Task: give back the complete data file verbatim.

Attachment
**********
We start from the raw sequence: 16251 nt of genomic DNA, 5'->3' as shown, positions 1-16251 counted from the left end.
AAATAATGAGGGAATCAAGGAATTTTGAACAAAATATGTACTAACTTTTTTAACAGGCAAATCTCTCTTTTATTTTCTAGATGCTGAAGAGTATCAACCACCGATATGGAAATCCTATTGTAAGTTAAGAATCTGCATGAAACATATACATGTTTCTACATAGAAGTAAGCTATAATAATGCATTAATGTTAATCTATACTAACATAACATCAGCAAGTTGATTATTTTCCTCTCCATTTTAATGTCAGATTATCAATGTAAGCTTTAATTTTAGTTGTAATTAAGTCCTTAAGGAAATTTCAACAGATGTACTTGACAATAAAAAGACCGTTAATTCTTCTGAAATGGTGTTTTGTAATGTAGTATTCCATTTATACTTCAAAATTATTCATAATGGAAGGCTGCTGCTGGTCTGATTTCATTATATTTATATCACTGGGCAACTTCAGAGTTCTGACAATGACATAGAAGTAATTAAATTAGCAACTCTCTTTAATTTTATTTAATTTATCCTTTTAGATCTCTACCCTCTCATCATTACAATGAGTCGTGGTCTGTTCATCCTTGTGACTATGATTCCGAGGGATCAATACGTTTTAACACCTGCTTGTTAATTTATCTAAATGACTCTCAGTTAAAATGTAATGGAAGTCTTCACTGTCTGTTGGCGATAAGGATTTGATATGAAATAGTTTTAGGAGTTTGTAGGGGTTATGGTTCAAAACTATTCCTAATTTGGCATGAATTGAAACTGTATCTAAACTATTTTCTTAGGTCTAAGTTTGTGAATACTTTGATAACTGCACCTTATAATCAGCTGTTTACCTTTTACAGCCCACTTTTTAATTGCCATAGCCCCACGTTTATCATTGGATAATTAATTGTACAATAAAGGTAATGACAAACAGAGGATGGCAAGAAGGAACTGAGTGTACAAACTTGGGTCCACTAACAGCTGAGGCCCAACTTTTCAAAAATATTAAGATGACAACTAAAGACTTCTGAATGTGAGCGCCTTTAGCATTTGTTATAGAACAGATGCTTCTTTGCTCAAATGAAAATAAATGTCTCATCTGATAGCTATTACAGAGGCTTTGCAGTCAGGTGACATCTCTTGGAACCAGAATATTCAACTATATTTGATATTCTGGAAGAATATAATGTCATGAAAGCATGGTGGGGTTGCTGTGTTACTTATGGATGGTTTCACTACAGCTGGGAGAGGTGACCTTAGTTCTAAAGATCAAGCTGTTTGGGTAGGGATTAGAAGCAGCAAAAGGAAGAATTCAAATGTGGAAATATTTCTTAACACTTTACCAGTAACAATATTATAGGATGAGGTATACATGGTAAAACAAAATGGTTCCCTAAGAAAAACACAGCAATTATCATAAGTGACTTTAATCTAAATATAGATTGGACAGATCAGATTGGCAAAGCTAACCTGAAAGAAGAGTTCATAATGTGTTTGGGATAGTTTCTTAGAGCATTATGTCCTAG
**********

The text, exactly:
We start from the raw sequence: 16251 nt of genomic DNA, 5'->3' as shown, positions 1-16251 counted from the left end.
AAATAATGAGGGAATCAAGGAATTTTGAACAAAATATGTACTAACTTTTTTAACAGGCAAATCTCTCTTTTATTTTCTAGATGCTGAAGAGTATCAACCACCGATATGGAAATCCTATTGTAAGTTAAGAATCTGCATGAAACATATACATGTTTCTACATAGAAGTAAGCTATAATAATGCATTAATGTTAATCTATACTAACATAACATCAGCAAGTTGATTATTTTCCTCTCCATTTTAATGTCAGATTATCAATGTAAGCTTTAATTTTAGTTGTAATTAAGTCCTTAAGGAAATTTCAACAGATGTACTTGACAATAAAAAGACCGTTAATTCTTCTGAAATGGTGTTTTGTAATGTAGTATTCCATTTATACTTCAAAATTATTCATAATGGAAGGCTGCTGCTGGTCTGATTTCATTATATTTATATCACTGGGCAACTTCAGAGTTCTGACAATGACATAGAAGTAATTAAATTAGCAACTCTCTTTAATTTTATTTAATTTATCCTTTTAGATCTCTACCCTCTCATCATTACAATGAGTCGTGGTCTGTTCATCCTTGTGACTATGATTCCGAGGGATCAATACGTTTTAACACCTGCTTGTTAATTTATCTAAATGACTCTCAGTTAAAATGTAATGGAAGTCTTCACTGTCTGTTGGCGATAAGGATTTGATATGAAATAGTTTTAGGAGTTTGTAGGGGTTATGGTTCAAAACTATTCCTAATTTGGCATGAATTGAAACTGTATCTAAACTATTTTCTTAGGTCTAAGTTTGTGAATACTTTGATAACTGCACCTTATAATCAGCTGTTTACCTTTTACAGCCCACTTTTTAATTGCCATAGCCCCACGTTTATCATTGGATAATTAATTGTACAATAAAGGTAATGACAAACAGAGGATGGCAAGAAGGAACTGAGTGTACAAACTTGGGTCCACTAACAGCTGAGGCCCAACTTTTCAAAAATATTAAGATGACAACTAAAGACTTCTGAATGTGAGCGCCTTTAGCATTTGTTATAGAACAGATGCTTCTTTGCTCAAATGAAAATAAATGTCTCATCTGATAGCTATTACAGAGGCTTTGCAGTCAGGTGACATCTCTTGGAACCAGAATATTCAACTATATTTGATATTCTGGAAGAATATAATGTCATGAAAGCATGGTGGGGTTGCTGTGTTACTTATGGATGGTTTCACTACAGCTGGGAGAGGTGACCTTAGTTCTAAAGATCAAGCTGTTTGGGTAGGGATTAGAAGCAGCAAAAGGAAGAATTCAAATGTGGAAATATTTCTTAACACTTTACCAGTAACAATATTATAGGATGAGGTATACATGGTAAAACAAAATGGTTCCCTAAGAAAAACACAGCAATTATCATAAGTGACTTTAATCTAAATATAGATTGGACAGATCAGATTGGCAAAGCTAACCTGAAAGAAGAGTTCATAATGTGTTTGGGATAGTTTCTTAGAGCATTATGTCCTAG